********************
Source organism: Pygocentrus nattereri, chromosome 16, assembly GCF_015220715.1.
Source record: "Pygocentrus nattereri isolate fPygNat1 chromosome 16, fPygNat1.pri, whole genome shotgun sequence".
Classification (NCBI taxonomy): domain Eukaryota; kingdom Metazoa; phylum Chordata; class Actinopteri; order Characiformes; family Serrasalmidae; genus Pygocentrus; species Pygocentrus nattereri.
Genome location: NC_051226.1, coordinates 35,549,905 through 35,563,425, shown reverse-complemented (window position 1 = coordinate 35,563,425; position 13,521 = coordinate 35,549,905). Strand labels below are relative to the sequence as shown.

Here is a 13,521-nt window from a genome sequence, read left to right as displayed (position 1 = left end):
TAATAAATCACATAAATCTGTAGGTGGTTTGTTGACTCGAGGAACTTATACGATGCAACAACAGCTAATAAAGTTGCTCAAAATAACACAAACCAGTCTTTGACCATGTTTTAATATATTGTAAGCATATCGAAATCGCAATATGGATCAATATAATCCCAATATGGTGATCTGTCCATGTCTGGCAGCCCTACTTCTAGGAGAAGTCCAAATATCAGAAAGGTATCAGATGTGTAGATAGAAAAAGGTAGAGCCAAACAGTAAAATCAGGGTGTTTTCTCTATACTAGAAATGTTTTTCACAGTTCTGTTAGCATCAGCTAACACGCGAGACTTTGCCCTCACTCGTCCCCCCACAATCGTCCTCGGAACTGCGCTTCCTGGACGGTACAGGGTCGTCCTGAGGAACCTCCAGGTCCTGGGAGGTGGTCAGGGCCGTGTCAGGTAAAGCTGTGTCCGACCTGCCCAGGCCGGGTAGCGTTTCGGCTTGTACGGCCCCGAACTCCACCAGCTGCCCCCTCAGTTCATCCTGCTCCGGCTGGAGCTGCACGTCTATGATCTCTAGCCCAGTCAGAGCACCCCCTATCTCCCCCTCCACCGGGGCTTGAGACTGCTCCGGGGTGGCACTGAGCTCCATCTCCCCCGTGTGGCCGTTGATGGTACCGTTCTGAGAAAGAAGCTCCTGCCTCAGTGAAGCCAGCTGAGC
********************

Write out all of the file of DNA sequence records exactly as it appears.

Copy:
Source organism: Pygocentrus nattereri, chromosome 16, assembly GCF_015220715.1.
Source record: "Pygocentrus nattereri isolate fPygNat1 chromosome 16, fPygNat1.pri, whole genome shotgun sequence".
Classification (NCBI taxonomy): domain Eukaryota; kingdom Metazoa; phylum Chordata; class Actinopteri; order Characiformes; family Serrasalmidae; genus Pygocentrus; species Pygocentrus nattereri.
Genome location: NC_051226.1, coordinates 35,549,905 through 35,563,425, shown reverse-complemented (window position 1 = coordinate 35,563,425; position 13,521 = coordinate 35,549,905). Strand labels below are relative to the sequence as shown.

Here is a 13,521-nt window from a genome sequence, read left to right as displayed (position 1 = left end):
TAATAAATCACATAAATCTGTAGGTGGTTTGTTGACTCGAGGAACTTATACGATGCAACAACAGCTAATAAAGTTGCTCAAAATAACACAAACCAGTCTTTGACCATGTTTTAATATATTGTAAGCATATCGAAATCGCAATATGGATCAATATAATCCCAATATGGTGATCTGTCCATGTCTGGCAGCCCTACTTCTAGGAGAAGTCCAAATATCAGAAAGGTATCAGATGTGTAGATAGAAAAAGGTAGAGCCAAACAGTAAAATCAGGGTGTTTTCTCTATACTAGAAATGTTTTTCACAGTTCTGTTAGCATCAGCTAACACGCGAGACTTTGCCCTCACTCGTCCCCCCACAATCGTCCTCGGAACTGCGCTTCCTGGACGGTACAGGGTCGTCCTGAGGAACCTCCAGGTCCTGGGAGGTGGTCAGGGCCGTGTCAGGTAAAGCTGTGTCCGACCTGCCCAGGCCGGGTAGCGTTTCGGCTTGTACGGCCCCGAACTCCACCAGCTGCCCCCTCAGTTCATCCTGCTCCGGCTGGAGCTGCACGTCTATGATCTCTAGCCCAGTCAGAGCACCCCCTATCTCCCCCTCCACCGGGGCTTGAGACTGCTCCGGGGTGGCACTGAGCTCCATCTCCCCCGTGTGGCCGTTGATGGTACCGTTCTGAGAAAGAAGCTCCTGCCTCAGTGAAGCCAGCTGAGC